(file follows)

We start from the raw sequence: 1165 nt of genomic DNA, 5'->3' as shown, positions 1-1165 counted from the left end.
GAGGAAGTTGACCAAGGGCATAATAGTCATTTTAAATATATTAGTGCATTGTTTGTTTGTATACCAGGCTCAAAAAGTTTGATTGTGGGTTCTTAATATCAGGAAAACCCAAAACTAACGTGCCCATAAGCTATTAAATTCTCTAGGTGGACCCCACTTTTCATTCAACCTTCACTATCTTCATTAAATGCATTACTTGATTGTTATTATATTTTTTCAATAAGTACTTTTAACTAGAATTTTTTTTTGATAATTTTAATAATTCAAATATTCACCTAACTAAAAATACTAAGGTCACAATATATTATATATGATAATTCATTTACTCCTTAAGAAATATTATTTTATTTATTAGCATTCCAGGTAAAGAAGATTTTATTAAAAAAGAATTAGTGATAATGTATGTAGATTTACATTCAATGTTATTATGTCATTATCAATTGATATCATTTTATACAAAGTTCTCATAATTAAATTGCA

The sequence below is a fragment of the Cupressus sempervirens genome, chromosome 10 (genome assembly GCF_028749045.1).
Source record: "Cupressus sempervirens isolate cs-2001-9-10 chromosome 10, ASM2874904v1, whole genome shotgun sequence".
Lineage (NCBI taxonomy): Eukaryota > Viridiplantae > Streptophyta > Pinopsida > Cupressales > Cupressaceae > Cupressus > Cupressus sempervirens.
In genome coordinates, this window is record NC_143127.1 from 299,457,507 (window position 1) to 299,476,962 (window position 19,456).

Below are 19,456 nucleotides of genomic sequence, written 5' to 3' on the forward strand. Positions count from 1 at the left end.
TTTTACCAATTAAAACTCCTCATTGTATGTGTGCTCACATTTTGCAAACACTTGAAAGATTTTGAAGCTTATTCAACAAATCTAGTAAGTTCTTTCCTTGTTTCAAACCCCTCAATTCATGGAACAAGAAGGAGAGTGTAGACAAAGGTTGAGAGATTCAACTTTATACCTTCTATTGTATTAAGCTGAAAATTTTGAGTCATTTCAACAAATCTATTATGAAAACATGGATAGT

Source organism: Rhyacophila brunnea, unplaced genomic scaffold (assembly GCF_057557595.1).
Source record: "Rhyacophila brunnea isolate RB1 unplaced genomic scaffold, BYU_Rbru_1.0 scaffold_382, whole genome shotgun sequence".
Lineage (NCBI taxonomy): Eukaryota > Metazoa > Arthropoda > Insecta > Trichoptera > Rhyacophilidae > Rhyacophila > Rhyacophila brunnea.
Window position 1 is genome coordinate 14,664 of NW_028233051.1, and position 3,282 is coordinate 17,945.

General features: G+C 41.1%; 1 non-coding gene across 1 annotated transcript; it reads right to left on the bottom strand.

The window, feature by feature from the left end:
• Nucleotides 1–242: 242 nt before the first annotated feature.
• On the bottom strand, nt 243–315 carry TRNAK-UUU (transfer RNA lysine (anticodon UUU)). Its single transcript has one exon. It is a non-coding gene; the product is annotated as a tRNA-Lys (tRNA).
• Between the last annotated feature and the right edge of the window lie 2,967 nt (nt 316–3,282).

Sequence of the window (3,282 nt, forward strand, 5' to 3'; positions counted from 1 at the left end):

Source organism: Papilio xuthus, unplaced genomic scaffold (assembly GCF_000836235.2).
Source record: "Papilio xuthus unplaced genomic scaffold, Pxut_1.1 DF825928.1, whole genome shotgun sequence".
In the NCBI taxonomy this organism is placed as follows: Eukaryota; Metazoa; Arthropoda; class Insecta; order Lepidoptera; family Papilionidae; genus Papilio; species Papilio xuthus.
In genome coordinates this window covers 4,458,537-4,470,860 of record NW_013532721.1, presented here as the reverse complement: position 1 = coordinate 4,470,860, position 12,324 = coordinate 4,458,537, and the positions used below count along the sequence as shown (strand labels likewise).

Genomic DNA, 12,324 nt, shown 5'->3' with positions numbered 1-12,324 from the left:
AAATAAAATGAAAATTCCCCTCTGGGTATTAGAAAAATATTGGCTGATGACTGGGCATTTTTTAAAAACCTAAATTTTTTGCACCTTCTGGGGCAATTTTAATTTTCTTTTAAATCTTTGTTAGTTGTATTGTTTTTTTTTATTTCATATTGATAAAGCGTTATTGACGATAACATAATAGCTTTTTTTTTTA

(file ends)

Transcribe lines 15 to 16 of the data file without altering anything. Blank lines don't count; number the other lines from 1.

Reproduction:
• Nucleotides 1–242: 242 nt before the first annotated feature.
• On the bottom strand, nt 243–315 carry TRNAK-UUU (transfer RNA lysine (anticodon UUU)). Its single transcript has one exon. It is a non-coding gene; the product is annotated as a tRNA-Lys (tRNA).